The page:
COLLEGE PARK, Md. – The University of Maryland and KIPP (Knowledge Is Power Program) announced today the creation of a formal partnership to attract and recruit KIPP students, including those in the Baltimore and Washington, D.C. regions. Through this partnership, KIPP students will have access to existing programs and resources created for low-income or first-generation college students, as well as scholarships created through a gift from Charles Daggs, UMD class of 1969 and a KIPP Bay Area board member. This partnership will also help to support KIPP's mission to increase college competition rates for underserved KIPP students throughout the country.
"We all win by creating new opportunities and upward mobility," says University of Maryland President Wallace D. Loh. "This new partnership extends our success with talented, low-income students, and our progress closing the achievement gap. It creates a much richer learning environment for all students. Congratulations to KIPP and our alums, whose vision makes this possible."
This fall, four KIPP students – three from Baltimore City and one from Washington, D.C. – will enter UMD's freshmen class. Three of these students have been awarded full scholarships through the Daggs gift and the UMD Incentive Awards Program.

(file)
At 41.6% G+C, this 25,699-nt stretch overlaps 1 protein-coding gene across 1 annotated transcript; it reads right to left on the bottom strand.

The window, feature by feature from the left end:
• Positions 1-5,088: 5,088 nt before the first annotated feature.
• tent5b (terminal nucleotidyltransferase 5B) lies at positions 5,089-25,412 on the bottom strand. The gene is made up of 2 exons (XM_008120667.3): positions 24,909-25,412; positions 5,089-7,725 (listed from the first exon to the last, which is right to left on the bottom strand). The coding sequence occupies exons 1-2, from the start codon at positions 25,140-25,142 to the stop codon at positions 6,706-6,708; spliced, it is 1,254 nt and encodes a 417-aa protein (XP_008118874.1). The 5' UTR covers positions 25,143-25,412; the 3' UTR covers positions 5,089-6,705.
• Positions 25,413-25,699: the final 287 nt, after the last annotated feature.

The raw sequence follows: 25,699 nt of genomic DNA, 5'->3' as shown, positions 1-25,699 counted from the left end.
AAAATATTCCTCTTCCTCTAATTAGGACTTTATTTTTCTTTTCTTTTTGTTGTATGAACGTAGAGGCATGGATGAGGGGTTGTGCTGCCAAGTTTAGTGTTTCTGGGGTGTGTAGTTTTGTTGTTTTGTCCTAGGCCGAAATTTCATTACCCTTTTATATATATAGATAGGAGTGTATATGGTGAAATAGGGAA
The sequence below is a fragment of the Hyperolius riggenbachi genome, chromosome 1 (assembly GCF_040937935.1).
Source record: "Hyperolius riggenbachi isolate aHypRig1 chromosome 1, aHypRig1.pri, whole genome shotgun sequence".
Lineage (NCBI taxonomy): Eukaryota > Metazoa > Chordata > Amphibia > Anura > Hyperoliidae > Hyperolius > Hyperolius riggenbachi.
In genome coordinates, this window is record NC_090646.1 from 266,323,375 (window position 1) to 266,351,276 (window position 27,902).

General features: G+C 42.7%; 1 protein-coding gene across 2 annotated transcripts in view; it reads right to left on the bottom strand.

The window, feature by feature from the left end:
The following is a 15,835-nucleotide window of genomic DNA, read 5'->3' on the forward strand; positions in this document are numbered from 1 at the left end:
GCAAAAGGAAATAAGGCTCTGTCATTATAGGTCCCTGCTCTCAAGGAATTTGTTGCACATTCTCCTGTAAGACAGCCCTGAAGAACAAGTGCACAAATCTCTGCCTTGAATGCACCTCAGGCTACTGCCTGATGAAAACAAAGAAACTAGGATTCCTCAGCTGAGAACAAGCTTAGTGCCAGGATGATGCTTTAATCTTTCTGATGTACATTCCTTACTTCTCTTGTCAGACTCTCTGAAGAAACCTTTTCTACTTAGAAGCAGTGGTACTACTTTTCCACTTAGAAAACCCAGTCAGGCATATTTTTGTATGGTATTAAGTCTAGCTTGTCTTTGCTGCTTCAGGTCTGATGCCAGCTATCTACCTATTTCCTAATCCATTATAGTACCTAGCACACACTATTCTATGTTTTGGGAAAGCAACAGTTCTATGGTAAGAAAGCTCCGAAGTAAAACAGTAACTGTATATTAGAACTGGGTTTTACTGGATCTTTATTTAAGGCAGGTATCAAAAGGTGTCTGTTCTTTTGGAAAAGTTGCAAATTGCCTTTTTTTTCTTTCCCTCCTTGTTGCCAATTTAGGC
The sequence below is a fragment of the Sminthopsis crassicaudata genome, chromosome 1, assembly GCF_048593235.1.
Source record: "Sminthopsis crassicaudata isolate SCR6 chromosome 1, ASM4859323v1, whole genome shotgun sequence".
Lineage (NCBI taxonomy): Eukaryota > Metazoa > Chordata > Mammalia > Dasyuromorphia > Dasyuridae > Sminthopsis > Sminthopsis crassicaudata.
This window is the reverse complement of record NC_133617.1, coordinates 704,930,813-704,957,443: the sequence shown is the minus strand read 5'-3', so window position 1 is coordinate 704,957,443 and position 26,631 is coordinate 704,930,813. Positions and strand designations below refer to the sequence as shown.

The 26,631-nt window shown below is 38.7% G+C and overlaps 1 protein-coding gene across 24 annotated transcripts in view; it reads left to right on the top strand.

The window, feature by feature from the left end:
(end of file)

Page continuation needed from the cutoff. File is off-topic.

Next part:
"This partnership will support our hardworking KIPP students as they work toward a degree from one of the best public universities in the country," says Richard Barth, CEO at KIPP. "We are so grateful for Chuck Daggs's generous gift, which is helping to support this partnership and providing much-needed resources to some of our top graduates who have excelled in their schools and communities, to help them attain an excellent college education."
Established in 2002, KIPP Baltimore consists of two schools – one elementary school and one middle school. In Washington, D.C., KIPP operates nine schools – one high school, three middle schools, and eight elementary schools. All schools are free, open-enrollment charter schools that offer a rigorous, college preparatory education.
KIPP Baltimore and Washington, D.C. are part of a national network of 141 KIPP public charter schools. A report released this year by independent research firm Mathematica showed that KIPP middle schools nationwide are producing positive, significant and substantial achievement gains for students in all grades and four subjects—math, reading, science, and social studies. Mathematica researchers found that KIPP achieved these academic gains with students that entered middle school with lower achievement scores than their peers in neighboring district schools.
KIPP – the Knowledge Is Power Program – is a national network of open-enrollment, college-preparatory public charter schools with a track record of preparing students in underserved communities for success in college and in life. KIPP was founded in Houston in 1994 and has grown to 141 schools serving more than 50,000 students in 20 states and Washington, D.C. More than 95 percent of students enrolled in KIPP schools are African American or Latino, and 86 percent qualify for the federal free and reduced-price meals program.
Read a story from The Baltimore Sun on the new KIPP partnership here.